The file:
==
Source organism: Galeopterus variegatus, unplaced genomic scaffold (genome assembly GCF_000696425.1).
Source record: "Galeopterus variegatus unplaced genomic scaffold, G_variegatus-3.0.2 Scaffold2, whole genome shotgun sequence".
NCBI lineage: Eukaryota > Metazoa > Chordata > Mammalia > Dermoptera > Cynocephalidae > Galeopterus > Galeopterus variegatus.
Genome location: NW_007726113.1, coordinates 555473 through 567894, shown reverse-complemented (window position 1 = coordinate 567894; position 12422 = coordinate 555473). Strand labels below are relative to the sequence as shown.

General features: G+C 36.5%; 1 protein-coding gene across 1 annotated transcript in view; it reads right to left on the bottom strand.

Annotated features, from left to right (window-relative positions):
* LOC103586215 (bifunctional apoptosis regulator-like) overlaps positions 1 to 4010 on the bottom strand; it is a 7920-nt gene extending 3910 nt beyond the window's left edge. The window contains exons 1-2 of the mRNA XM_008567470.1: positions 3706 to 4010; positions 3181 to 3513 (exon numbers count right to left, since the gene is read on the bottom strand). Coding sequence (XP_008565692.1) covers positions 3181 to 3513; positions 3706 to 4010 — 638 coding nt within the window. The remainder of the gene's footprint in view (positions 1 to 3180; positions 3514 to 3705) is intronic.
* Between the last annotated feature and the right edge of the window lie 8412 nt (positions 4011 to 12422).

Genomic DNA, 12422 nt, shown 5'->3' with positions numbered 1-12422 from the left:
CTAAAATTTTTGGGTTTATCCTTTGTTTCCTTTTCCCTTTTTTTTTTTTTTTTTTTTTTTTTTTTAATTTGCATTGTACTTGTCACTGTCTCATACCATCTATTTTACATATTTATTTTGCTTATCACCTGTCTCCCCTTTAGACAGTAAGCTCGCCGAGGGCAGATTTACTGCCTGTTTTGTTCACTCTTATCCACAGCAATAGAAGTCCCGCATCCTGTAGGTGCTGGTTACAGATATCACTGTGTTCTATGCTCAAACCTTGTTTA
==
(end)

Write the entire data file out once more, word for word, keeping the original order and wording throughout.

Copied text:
Source organism: Galeopterus variegatus, unplaced genomic scaffold (genome assembly GCF_000696425.1).
Source record: "Galeopterus variegatus unplaced genomic scaffold, G_variegatus-3.0.2 Scaffold2, whole genome shotgun sequence".
NCBI lineage: Eukaryota > Metazoa > Chordata > Mammalia > Dermoptera > Cynocephalidae > Galeopterus > Galeopterus variegatus.
Genome location: NW_007726113.1, coordinates 555473 through 567894, shown reverse-complemented (window position 1 = coordinate 567894; position 12422 = coordinate 555473). Strand labels below are relative to the sequence as shown.

General features: G+C 36.5%; 1 protein-coding gene across 1 annotated transcript in view; it reads right to left on the bottom strand.

Annotated features, from left to right (window-relative positions):
* LOC103586215 (bifunctional apoptosis regulator-like) overlaps positions 1 to 4010 on the bottom strand; it is a 7920-nt gene extending 3910 nt beyond the window's left edge. The window contains exons 1-2 of the mRNA XM_008567470.1: positions 3706 to 4010; positions 3181 to 3513 (exon numbers count right to left, since the gene is read on the bottom strand). Coding sequence (XP_008565692.1) covers positions 3181 to 3513; positions 3706 to 4010 — 638 coding nt within the window. The remainder of the gene's footprint in view (positions 1 to 3180; positions 3514 to 3705) is intronic.
* Between the last annotated feature and the right edge of the window lie 8412 nt (positions 4011 to 12422).

Genomic DNA, 12422 nt, shown 5'->3' with positions numbered 1-12422 from the left:
CTAAAATTTTTGGGTTTATCCTTTGTTTCCTTTTCCCTTTTTTTTTTTTTTTTTTTTTTTTTTTTAATTTGCATTGTACTTGTCACTGTCTCATACCATCTATTTTACATATTTATTTTGCTTATCACCTGTCTCCCCTTTAGACAGTAAGCTCGCCGAGGGCAGATTTACTGCCTGTTTTGTTCACTCTTATCCACAGCAATAGAAGTCCCGCATCCTGTAGGTGCTGGTTACAGATATCACTGTGTTCTATGCTCAAACCTTGTTTA